Coverage of Chippewa Valley groups engaged with the environment is high on our priority list. We are currently seeking at least one community journalist who will provide regular coverage of these organizations along with reports on general environmental issues that impact the local community. As part of this effort, we will regularly cover a community-wide group headed by the Grace Lutheran Church pastor, whose goal is to promote awareness of climate change and other environmental issues through the lens of religious faith and spirituality.
We already have a list of overlooked community-wide stories that deserve coverage. Among other topics, these include an article on where/whether the businesses displaced by the Confluence Project have relocated and how well they’re surviving the move; a series on how the Affordable Care Act and changes in Wisconsin regulations have affected both local health care providers (including the Chippewa Valley Free Clinic) and patients; and stories that look at the impact of United Way’s new funding formula on nonprofit organizations that have benefitted from the change and on those whose funding was reduced or eliminated.
Civility and Partnerships
We hope to provide a forum where reasonable people with differing viewpoints can hold civil discussions of those viewpoints. We will strongly encourage people to use that forum to offer new or competing thoughts from across the ideological spectrum, and will try to facilitate their debate and discussion in the so-called “marketplace of ideas.” (See, for example.)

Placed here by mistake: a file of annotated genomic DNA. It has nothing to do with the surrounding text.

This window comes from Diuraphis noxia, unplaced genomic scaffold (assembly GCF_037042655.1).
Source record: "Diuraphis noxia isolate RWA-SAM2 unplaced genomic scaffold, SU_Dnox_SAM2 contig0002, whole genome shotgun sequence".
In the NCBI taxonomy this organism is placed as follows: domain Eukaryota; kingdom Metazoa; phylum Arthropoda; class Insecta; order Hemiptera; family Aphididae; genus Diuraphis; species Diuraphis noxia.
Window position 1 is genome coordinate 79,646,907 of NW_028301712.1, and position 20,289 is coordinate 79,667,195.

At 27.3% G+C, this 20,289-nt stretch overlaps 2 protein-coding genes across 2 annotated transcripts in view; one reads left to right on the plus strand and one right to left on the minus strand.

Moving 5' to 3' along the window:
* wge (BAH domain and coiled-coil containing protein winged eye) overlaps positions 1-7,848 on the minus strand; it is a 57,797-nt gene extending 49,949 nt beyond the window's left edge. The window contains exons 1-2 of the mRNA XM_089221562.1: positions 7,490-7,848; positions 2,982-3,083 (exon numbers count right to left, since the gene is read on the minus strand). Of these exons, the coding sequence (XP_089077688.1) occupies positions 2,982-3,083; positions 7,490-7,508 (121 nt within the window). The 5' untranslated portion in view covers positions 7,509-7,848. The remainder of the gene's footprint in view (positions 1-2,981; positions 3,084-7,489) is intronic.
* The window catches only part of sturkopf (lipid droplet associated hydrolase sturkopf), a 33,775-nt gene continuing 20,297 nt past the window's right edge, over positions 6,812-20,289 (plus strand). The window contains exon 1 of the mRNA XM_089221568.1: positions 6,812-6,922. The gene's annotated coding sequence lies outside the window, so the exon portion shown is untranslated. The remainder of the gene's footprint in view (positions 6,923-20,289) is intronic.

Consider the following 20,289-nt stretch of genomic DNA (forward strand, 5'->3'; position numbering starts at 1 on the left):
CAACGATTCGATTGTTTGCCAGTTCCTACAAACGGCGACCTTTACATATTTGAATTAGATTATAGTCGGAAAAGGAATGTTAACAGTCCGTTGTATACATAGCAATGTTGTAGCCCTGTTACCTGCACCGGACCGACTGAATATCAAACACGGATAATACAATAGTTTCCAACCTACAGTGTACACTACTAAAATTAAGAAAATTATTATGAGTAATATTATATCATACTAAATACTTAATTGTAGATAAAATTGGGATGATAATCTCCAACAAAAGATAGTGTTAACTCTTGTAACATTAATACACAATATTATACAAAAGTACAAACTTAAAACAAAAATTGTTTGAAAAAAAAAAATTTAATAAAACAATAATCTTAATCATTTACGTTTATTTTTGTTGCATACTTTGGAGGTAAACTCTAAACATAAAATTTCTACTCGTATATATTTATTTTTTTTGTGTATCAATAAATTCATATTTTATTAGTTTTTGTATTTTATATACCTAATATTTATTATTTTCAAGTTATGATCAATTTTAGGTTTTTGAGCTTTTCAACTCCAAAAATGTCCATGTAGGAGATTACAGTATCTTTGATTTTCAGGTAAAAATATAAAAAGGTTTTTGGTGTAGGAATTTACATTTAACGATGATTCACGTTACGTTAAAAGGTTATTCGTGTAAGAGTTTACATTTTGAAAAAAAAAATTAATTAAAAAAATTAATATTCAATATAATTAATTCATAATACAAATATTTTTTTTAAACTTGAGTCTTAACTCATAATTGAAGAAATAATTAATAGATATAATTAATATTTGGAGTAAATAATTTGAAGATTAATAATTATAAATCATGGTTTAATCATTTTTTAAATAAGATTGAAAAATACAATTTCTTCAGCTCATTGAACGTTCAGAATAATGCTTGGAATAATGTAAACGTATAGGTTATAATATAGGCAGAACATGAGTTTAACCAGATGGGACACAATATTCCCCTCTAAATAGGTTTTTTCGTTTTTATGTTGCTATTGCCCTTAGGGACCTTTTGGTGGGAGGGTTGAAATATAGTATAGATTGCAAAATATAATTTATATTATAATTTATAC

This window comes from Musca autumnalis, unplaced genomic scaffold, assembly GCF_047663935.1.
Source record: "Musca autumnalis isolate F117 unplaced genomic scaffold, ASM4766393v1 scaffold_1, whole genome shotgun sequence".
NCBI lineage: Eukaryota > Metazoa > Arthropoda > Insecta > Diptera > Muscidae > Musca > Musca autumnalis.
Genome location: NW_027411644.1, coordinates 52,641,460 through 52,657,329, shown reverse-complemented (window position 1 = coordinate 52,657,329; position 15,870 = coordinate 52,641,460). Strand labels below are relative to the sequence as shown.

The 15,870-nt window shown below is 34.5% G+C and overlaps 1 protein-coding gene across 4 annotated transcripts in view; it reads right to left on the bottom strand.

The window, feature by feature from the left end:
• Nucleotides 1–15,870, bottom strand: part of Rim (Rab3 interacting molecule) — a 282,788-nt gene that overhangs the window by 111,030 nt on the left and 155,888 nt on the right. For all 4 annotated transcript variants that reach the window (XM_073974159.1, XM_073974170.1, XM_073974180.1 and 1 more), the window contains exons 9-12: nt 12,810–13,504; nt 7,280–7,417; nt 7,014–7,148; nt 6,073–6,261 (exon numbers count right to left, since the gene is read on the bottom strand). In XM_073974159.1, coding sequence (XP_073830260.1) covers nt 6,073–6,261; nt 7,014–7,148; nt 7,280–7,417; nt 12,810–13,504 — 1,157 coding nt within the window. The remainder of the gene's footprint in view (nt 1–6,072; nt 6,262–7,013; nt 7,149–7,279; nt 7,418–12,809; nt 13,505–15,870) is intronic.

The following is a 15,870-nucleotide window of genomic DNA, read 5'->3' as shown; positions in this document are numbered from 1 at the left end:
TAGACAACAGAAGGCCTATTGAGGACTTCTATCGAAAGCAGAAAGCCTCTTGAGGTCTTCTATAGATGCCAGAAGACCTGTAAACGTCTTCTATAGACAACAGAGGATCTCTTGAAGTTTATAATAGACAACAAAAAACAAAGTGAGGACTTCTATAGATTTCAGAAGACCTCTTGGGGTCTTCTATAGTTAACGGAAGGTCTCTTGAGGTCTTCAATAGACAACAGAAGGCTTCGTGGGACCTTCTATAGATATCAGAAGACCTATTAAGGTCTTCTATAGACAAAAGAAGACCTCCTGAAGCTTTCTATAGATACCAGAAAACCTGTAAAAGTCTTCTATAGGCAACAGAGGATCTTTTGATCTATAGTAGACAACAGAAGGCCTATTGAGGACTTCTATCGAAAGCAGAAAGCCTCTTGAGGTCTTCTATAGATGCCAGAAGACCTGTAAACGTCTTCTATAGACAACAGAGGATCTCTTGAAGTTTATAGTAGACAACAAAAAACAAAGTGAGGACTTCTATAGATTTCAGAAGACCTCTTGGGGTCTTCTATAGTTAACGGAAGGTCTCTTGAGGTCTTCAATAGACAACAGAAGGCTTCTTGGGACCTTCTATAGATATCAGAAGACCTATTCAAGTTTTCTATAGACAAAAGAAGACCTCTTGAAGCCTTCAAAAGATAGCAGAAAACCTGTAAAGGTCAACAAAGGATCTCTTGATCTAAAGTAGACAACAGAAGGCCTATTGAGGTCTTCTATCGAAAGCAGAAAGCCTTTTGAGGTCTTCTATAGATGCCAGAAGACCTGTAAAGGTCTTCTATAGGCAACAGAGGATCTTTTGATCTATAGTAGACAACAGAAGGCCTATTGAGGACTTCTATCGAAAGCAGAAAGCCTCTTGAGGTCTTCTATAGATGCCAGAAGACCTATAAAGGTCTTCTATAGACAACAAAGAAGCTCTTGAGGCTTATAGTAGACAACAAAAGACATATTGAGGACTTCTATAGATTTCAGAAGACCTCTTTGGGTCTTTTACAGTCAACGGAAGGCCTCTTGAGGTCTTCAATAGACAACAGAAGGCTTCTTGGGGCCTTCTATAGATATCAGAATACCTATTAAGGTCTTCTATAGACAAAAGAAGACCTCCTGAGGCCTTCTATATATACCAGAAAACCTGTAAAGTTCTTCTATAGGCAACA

We also would like to make available an opportunity for audience members to comment on the stories we run. However, the CVPost board has decided not to provide this option until we are able to monitor those comments closely, and remove any that lack civility.
The CVPost has formed partnerships with Wisconsin Public Radio and with Northern Spirit Radio, an Eau Claire-based nonprofit that syndicates educational and inspirational radio programming focused on peace and social justice to more than 20 stations. We have informal working arrangements with the student paper at UW-Eau Claire and with the university’s journalism program, to display some student-produced news stories during the academic year. We have also held preliminary discussions about cooperative arrangements with Chippewa Valley Community TV and with one of the commercial TV stations in town.
Our revenue model, which is slowly being implemented, includes securing public memberships ranging from $50 to $500. We are developing plans to recruit 200 nonprofit organizations that would become members of the CVPost at a minimum annual level of $50. We also need to secure underwriting and sponsorship for the CVPost website from the for-profit sector. These efforts have been hindered by the lack of a development coordinator to oversee them.
If learning journalistic style, or improving what you already know, appeals to you, we’d love to hear from you. If helping to provide information that’s now missing from the “marketplace of ideas” appeals to you, please get in touch. I can be reached at firstname.lastname@example.org or via the CVPost’s Gmail address, at email@example.com.